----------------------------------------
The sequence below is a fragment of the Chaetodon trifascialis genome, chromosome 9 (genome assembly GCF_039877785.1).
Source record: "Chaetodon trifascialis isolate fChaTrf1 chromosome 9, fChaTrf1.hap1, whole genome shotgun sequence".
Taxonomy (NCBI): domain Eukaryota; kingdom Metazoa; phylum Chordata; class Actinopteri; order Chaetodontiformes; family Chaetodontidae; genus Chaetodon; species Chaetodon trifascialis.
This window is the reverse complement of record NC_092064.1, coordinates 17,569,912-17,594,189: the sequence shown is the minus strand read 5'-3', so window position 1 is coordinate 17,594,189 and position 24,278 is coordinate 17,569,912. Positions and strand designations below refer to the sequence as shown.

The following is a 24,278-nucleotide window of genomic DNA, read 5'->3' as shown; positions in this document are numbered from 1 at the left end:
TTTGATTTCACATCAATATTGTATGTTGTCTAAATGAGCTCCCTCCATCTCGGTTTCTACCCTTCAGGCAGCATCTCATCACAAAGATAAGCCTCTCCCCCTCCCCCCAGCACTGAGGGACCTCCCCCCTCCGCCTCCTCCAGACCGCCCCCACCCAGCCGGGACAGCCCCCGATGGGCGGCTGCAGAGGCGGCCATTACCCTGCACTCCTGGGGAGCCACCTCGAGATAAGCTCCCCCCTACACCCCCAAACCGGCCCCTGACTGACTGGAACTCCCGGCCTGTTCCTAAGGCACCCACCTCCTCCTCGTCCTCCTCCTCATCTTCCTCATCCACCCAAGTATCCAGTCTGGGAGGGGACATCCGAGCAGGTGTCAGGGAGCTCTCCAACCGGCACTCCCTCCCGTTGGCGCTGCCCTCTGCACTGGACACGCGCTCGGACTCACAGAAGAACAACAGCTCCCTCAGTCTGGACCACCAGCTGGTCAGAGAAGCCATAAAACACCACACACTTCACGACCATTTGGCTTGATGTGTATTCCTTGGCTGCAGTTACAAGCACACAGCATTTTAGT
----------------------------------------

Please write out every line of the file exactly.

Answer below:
The sequence below is a fragment of the Chaetodon trifascialis genome, chromosome 9 (genome assembly GCF_039877785.1).
Source record: "Chaetodon trifascialis isolate fChaTrf1 chromosome 9, fChaTrf1.hap1, whole genome shotgun sequence".
Taxonomy (NCBI): domain Eukaryota; kingdom Metazoa; phylum Chordata; class Actinopteri; order Chaetodontiformes; family Chaetodontidae; genus Chaetodon; species Chaetodon trifascialis.
This window is the reverse complement of record NC_092064.1, coordinates 17,569,912-17,594,189: the sequence shown is the minus strand read 5'-3', so window position 1 is coordinate 17,594,189 and position 24,278 is coordinate 17,569,912. Positions and strand designations below refer to the sequence as shown.

The following is a 24,278-nucleotide window of genomic DNA, read 5'->3' as shown; positions in this document are numbered from 1 at the left end:
TTTGATTTCACATCAATATTGTATGTTGTCTAAATGAGCTCCCTCCATCTCGGTTTCTACCCTTCAGGCAGCATCTCATCACAAAGATAAGCCTCTCCCCCTCCCCCCAGCACTGAGGGACCTCCCCCCTCCGCCTCCTCCAGACCGCCCCCACCCAGCCGGGACAGCCCCCGATGGGCGGCTGCAGAGGCGGCCATTACCCTGCACTCCTGGGGAGCCACCTCGAGATAAGCTCCCCCCTACACCCCCAAACCGGCCCCTGACTGACTGGAACTCCCGGCCTGTTCCTAAGGCACCCACCTCCTCCTCGTCCTCCTCCTCATCTTCCTCATCCACCCAAGTATCCAGTCTGGGAGGGGACATCCGAGCAGGTGTCAGGGAGCTCTCCAACCGGCACTCCCTCCCGTTGGCGCTGCCCTCTGCACTGGACACGCGCTCGGACTCACAGAAGAACAACAGCTCCCTCAGTCTGGACCACCAGCTGGTCAGAGAAGCCATAAAACACCACACACTTCACGACCATTTGGCTTGATGTGTATTCCTTGGCTGCAGTTACAAGCACACAGCATTTTAGT